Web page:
What is the Solidity contract interface?
Solidity is an object-oriented, high-level language for implementing smart contracts. While writing smart contracts in Solidity, you may want to use interfaces to interact with other smart contracts. Knowing how to use interfaces will help you increase your knowledge of the Solidity language and may give you some new ideas on other interesting Solidity smart contracts you can build.
In this article, we explain what a Solidity contract interface is and show you how to create one. We provide some examples for interface implementation and declaration to serve as guides as you write one.
What is the Solidity interface?
A Solidity contract interface is a list of function definitions without implementation. In other words, an interface is a description of all functions that an object must have for it to operate. The interface enforces a defined set of properties and functions on a contract.
Solidity allows you to interact with other contracts without having their code by using their interface. For example, if you want to interact with another contract from your own contract, you provide your calls with an interface wrapper. By declaring an interface, you can interact with other contracts, and call functions in another contract.
Interfaces are usually found at the top of a Solidity contract, and they are identified using the “interface” keyword. Because interfaces reduce code duplication and overhead, they are most useful when decentralized applications require extensibility and want to avoid complexity.
Solidity Interface Characteristics
- The Solidity interface can inherit from other interfaces
- Contracts can inherit interfaces as they would inherit other contracts
- You can override an interface function
- Data types defined inside interfaces can be accessed from other contracts
All functions that inherit from the interface must set the override modifier on every function that overrides an interface function. Otherwise, the Solidity compiler will throw an error.
Abstract Contracts vs. Interfaces
Abstract contracts and interfaces are two ways web3 developers can build larger, more complex distributed applications because they allow for extensibility within Solidity.
Abstract contracts possess at least one function that lacks implementation, and as a result, they cannot be compiled. However, abstract contracts can be used as base contracts from which other contracts can inherit.
Interfaces are similar to abstract contracts, but they cannot have any functions implemented. Additionally, interfaces are limited to what the contract’s Application Binary Interface (ABI) can represent. The conversion between the ABI and an interface is possible without any information loss.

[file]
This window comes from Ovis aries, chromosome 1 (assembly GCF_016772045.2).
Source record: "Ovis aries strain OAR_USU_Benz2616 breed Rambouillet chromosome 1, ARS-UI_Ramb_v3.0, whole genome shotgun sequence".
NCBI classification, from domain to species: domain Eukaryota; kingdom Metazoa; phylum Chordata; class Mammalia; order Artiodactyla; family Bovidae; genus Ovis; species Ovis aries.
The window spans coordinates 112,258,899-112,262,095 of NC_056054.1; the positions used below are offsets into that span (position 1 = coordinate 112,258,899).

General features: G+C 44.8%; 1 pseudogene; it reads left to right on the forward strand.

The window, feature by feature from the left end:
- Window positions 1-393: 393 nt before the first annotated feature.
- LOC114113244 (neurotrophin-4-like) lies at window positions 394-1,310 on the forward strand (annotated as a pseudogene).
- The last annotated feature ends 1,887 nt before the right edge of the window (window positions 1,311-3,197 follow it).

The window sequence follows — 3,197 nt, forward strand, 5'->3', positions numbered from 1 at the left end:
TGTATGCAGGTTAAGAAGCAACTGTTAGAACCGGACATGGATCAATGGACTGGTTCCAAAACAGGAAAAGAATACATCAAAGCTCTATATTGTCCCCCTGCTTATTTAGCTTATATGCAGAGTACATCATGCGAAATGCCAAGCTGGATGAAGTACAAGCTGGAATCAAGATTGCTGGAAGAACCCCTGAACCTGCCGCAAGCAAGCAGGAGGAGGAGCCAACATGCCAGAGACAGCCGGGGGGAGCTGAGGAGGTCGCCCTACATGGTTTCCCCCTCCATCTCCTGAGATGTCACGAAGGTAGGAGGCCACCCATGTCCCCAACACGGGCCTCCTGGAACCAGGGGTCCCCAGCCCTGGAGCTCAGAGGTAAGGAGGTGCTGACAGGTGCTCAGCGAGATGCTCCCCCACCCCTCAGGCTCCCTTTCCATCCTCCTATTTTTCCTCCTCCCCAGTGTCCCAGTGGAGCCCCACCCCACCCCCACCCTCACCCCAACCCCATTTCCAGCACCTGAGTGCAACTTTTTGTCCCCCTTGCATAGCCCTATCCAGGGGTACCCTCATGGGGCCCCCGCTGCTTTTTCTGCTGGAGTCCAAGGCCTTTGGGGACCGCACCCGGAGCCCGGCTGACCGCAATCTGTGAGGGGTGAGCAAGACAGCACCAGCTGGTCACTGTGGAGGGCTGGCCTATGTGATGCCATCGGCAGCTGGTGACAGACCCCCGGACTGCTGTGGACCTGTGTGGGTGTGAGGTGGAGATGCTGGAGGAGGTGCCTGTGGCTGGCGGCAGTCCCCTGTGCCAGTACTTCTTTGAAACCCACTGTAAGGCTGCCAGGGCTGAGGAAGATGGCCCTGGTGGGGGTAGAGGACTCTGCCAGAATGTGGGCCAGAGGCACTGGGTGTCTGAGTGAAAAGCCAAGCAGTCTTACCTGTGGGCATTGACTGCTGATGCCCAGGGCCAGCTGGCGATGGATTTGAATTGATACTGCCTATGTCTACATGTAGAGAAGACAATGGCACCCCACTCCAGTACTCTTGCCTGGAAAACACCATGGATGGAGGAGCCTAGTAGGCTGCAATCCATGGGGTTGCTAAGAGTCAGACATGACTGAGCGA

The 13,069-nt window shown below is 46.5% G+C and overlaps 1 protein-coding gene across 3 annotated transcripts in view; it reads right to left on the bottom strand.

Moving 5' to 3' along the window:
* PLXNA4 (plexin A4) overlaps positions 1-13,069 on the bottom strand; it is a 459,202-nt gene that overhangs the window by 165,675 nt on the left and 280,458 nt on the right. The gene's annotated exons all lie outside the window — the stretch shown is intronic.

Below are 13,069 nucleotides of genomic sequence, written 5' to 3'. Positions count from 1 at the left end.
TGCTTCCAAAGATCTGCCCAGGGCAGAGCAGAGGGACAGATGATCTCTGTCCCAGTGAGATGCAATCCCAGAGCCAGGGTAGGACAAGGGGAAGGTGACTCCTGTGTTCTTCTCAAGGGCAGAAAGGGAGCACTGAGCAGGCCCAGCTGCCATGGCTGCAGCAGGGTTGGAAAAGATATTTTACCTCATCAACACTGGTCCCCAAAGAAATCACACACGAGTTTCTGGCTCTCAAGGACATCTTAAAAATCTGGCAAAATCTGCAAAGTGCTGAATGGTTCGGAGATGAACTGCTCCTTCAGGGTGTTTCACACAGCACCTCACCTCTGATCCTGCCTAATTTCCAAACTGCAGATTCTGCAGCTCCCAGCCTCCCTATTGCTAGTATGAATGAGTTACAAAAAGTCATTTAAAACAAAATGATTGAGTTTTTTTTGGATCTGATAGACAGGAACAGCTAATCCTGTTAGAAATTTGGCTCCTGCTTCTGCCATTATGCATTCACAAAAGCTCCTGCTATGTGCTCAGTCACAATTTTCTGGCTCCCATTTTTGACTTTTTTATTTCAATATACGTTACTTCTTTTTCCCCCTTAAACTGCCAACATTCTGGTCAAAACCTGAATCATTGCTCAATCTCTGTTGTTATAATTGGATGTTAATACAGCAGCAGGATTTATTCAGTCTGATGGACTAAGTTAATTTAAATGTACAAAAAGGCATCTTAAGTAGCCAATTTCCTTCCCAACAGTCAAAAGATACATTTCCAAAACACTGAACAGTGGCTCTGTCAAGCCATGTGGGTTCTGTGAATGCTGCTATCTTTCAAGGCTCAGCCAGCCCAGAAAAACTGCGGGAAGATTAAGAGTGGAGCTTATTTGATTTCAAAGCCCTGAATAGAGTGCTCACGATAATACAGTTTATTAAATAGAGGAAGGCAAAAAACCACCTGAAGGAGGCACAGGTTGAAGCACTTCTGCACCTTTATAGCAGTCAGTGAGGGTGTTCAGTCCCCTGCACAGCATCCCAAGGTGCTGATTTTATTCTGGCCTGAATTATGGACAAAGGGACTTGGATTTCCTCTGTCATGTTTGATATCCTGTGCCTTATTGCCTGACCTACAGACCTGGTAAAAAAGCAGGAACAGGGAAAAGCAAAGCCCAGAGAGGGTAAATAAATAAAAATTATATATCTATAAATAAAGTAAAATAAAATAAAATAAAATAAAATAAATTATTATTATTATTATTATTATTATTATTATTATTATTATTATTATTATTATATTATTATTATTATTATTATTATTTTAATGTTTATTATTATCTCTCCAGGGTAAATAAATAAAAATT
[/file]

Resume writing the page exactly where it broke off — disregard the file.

How to Create a Solidity Interface
Interfaces are usually at the top of your program and declared with the “interface” keyword. Then you can use that interface to communicate with another contract, or you can implement the interface.
Suppose you were writing a smart contract wallet, it might look something like this:
Notice the use of “is IWallet” here. In this case we are inheriting the IWallet interface and implementing it in our contract, Wallet.
Then, if you had some smart contract that wanted to be able to communicate with wallets (WalletFriendlyContract here), you could re-use the interface:
Solidity Interface Requirements
There are some restrictions when creating interfaces in Solidity, and developers should remember this list of the main interface requirements:
- The interface cannot have any functions implemented
- Functions of an interface can be only of type external
- The interface cannot declare a constructor
- The interface cannot declare state variables
Solidity Interface Examples
This section contains some examples to guide you in writing Solidity interface code.
The following example interface code, taken from the Solidity documentation, creates an interface named “Token” for retrieving information about transactions. It contains a function to access information about the address recipient and the amount transferred from other contracts.
The next Solidity interface example, taken from Solidity by Example, shows a full contract with interface declaration and implementation.
Start Building Solidity Apps with Alchemy
This article introduced you to Solidity interfaces and demonstrated how developers can use interfaces to save time and reduce complexity when building applications in Solidity. To continue learning about Solidity, explore Alchemy University's free Ethereum Developer Bootcamp, that explains the core concepts of Solidity development over a 7-week, self-paced course packed with coding challenges, video lessons, and the best resources for mastering Solidity.